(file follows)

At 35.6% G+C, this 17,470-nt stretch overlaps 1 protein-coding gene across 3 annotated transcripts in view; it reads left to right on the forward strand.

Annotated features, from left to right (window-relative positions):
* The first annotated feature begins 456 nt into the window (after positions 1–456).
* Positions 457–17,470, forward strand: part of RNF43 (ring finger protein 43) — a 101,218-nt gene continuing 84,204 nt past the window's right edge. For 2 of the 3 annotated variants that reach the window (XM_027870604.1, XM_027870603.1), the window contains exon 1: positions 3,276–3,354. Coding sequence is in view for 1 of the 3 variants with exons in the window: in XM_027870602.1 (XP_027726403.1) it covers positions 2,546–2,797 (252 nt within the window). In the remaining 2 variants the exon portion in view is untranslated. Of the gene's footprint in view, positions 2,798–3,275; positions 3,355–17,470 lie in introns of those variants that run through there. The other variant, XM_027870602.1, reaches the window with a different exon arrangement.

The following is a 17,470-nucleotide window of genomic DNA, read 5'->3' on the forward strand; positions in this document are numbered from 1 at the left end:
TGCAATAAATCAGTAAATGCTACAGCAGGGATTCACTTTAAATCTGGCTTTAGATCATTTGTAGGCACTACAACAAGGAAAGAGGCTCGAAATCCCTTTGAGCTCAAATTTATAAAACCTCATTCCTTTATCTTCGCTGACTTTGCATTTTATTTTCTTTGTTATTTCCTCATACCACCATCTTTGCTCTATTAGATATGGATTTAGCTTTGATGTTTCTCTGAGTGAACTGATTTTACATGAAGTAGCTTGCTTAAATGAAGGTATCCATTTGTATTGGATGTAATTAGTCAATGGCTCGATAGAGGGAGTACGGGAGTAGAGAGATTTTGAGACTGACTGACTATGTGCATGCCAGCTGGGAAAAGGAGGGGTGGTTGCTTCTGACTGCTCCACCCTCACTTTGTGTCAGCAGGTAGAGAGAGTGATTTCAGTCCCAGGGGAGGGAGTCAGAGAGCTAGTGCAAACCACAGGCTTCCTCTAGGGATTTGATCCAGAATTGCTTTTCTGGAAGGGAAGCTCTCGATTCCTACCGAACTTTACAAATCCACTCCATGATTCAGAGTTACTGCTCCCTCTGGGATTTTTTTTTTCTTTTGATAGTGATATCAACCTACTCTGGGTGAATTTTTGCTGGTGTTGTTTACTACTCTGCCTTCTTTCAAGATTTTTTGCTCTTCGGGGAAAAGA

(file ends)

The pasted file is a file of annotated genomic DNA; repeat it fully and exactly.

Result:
At 35.6% G+C, this 17,470-nt stretch overlaps 1 protein-coding gene across 3 annotated transcripts in view; it reads left to right on the forward strand.

Annotated features, from left to right (window-relative positions):
* The first annotated feature begins 456 nt into the window (after positions 1–456).
* Positions 457–17,470, forward strand: part of RNF43 (ring finger protein 43) — a 101,218-nt gene continuing 84,204 nt past the window's right edge. For 2 of the 3 annotated variants that reach the window (XM_027870604.1, XM_027870603.1), the window contains exon 1: positions 3,276–3,354. Coding sequence is in view for 1 of the 3 variants with exons in the window: in XM_027870602.1 (XP_027726403.1) it covers positions 2,546–2,797 (252 nt within the window). In the remaining 2 variants the exon portion in view is untranslated. Of the gene's footprint in view, positions 2,798–3,275; positions 3,355–17,470 lie in introns of those variants that run through there. The other variant, XM_027870602.1, reaches the window with a different exon arrangement.

The following is a 17,470-nucleotide window of genomic DNA, read 5'->3' on the forward strand; positions in this document are numbered from 1 at the left end:
TGCAATAAATCAGTAAATGCTACAGCAGGGATTCACTTTAAATCTGGCTTTAGATCATTTGTAGGCACTACAACAAGGAAAGAGGCTCGAAATCCCTTTGAGCTCAAATTTATAAAACCTCATTCCTTTATCTTCGCTGACTTTGCATTTTATTTTCTTTGTTATTTCCTCATACCACCATCTTTGCTCTATTAGATATGGATTTAGCTTTGATGTTTCTCTGAGTGAACTGATTTTACATGAAGTAGCTTGCTTAAATGAAGGTATCCATTTGTATTGGATGTAATTAGTCAATGGCTCGATAGAGGGAGTACGGGAGTAGAGAGATTTTGAGACTGACTGACTATGTGCATGCCAGCTGGGAAAAGGAGGGGTGGTTGCTTCTGACTGCTCCACCCTCACTTTGTGTCAGCAGGTAGAGAGAGTGATTTCAGTCCCAGGGGAGGGAGTCAGAGAGCTAGTGCAAACCACAGGCTTCCTCTAGGGATTTGATCCAGAATTGCTTTTCTGGAAGGGAAGCTCTCGATTCCTACCGAACTTTACAAATCCACTCCATGATTCAGAGTTACTGCTCCCTCTGGGATTTTTTTTTTCTTTTGATAGTGATATCAACCTACTCTGGGTGAATTTTTGCTGGTGTTGTTTACTACTCTGCCTTCTTTCAAGATTTTTTGCTCTTCGGGGAAAAGA